The data transmitted between the user and the information server or between the latter and the image processor can be encrypted when confidentiality is required. Preferably, one will select an encryption system with a public key. It is to be noted that it is not necessary, in most cases, to encrypt the totality of the data. It may suffice, for example, to encrypt the header of the request (the data relating to the user) for ensuring some basic security without impairing the efficiency of the system. If one wishes an improved standard of confidentiality and if it becomes necessary to encrypt the image itself, one has the choice between two alternatives. The first one consist in encrypting the totality of the image. The second one consists in encrypting only a portion of the image. Actually, a number of standard formats used for recording an image (such as the format JPEG for instance) have at the beginning of the file a series of mapping tables which describe the organisation of the remainder of the file. It is hence possible to encrypt only the mapping tables. It will then become impossible to reconstitute the image without having the encryption key. It should be further noted that these encryption operations can be carried out in several different mariners. The data can be encrypted in a local mode, i.e. before being transmitted via the network and decrypted by the receiver (the image processor). It is also possible to envisage a dynamic encryption which is carried out at the time of the transmission of the data.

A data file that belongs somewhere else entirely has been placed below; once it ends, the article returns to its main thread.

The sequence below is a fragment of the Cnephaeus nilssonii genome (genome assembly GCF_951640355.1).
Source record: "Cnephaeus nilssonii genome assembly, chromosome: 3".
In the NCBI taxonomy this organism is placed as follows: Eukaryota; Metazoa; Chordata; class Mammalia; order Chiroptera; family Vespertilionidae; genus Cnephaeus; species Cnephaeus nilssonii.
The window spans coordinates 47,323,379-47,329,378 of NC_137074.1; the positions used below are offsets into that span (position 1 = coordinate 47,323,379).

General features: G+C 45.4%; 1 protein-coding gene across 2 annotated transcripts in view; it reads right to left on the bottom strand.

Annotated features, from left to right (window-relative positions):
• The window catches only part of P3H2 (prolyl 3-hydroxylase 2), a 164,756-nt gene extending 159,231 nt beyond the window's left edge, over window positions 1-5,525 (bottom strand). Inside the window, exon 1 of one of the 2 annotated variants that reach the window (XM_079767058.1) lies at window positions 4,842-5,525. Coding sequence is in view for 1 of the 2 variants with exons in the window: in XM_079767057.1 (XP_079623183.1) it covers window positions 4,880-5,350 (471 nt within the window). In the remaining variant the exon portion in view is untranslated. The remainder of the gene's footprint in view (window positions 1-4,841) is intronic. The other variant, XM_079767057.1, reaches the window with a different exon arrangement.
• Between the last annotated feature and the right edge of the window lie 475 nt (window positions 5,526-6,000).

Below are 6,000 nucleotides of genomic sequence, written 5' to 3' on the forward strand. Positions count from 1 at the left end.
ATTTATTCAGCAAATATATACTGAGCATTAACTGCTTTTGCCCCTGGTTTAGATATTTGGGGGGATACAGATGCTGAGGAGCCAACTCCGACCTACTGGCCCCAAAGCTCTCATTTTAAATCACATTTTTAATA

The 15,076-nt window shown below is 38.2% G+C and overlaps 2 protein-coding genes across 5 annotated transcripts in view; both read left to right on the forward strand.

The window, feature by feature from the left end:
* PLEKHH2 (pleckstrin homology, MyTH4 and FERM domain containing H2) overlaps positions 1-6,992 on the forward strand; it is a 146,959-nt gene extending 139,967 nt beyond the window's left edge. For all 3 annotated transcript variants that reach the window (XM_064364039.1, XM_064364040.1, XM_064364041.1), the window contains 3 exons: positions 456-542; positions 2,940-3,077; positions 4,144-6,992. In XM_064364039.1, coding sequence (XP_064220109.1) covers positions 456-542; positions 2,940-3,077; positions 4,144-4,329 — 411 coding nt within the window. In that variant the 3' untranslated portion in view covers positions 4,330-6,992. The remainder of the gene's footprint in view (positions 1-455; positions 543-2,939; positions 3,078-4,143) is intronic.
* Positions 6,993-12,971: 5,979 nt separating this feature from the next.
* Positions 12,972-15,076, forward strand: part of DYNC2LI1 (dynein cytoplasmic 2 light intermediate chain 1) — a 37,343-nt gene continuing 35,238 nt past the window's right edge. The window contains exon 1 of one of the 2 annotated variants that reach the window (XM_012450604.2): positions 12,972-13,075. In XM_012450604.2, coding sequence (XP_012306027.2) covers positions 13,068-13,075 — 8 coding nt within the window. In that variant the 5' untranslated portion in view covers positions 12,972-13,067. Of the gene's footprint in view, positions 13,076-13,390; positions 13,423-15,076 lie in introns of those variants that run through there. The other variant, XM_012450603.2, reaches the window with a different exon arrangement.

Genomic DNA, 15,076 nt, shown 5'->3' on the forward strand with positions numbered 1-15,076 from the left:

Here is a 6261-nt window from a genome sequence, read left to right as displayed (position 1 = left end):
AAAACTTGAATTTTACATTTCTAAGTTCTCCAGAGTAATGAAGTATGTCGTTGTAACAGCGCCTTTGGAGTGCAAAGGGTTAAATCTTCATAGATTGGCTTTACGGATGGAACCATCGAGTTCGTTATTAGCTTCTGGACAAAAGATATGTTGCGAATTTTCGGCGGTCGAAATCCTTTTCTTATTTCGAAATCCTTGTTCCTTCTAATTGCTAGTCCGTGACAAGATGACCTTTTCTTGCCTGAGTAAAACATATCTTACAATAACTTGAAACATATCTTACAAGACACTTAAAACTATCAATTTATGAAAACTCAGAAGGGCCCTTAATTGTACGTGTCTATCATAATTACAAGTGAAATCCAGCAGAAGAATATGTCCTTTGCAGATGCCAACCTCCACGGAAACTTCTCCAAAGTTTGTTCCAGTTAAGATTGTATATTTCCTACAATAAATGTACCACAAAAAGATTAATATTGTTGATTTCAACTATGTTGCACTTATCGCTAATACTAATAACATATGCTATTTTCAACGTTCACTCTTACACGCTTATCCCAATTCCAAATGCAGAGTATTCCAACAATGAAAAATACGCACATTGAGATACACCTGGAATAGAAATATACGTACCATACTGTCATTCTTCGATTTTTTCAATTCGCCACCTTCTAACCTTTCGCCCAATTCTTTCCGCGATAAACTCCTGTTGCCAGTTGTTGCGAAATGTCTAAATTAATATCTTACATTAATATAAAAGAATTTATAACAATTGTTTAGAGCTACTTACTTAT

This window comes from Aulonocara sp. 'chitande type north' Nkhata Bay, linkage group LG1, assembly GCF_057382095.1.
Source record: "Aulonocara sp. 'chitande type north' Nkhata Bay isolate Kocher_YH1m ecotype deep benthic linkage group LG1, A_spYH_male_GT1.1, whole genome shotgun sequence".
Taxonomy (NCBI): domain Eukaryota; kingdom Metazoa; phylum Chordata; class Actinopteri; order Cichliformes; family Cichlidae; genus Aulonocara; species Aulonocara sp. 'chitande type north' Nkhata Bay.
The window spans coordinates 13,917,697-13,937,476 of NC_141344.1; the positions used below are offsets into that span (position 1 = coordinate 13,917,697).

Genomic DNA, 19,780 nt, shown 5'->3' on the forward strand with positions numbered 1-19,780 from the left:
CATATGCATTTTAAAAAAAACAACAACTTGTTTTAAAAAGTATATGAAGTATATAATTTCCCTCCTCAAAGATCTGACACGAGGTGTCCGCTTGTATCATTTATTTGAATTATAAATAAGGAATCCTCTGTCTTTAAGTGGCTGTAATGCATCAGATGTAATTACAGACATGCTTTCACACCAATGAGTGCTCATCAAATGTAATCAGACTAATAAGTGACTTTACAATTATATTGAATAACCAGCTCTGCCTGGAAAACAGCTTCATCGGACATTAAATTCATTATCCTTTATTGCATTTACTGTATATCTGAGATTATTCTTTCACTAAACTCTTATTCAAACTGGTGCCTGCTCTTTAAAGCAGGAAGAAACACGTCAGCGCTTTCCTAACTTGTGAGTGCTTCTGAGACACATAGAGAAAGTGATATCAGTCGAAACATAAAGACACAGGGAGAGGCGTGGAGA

The installation necessary for carrying out the method object of the invention includes the following components: at the user end, a device for processing information, such as a personal computer, provided with communication means. The information server, which is optional as was already described, includes a computer provided with communication means as well as a the software necessary for receiving information and transferring digital data. At the other end of the chain, the development laboratory must be equipped with an image processor which is comprised of a conventional computer provided with communication means. The image processor is connected to an image recording device. The image processor is provided with the software necessary for establishing a communication followed by a data transfer from the information server or the customer. Finally, the drivers necessary for driving the image recording device will also be installed on the image processor.
This processing method of a digitised image it extremely adaptable and simple to practice by the user, since the latter receives guidance concerning the information to be transferred once a communication has been established with the information server. As to the laboratory, this method enables the requests to be processed automatically and to produce without any human intervention a train of negative films spaced apart by information relating to the originator and ready to be processed in a conventional installation for developing photographic films.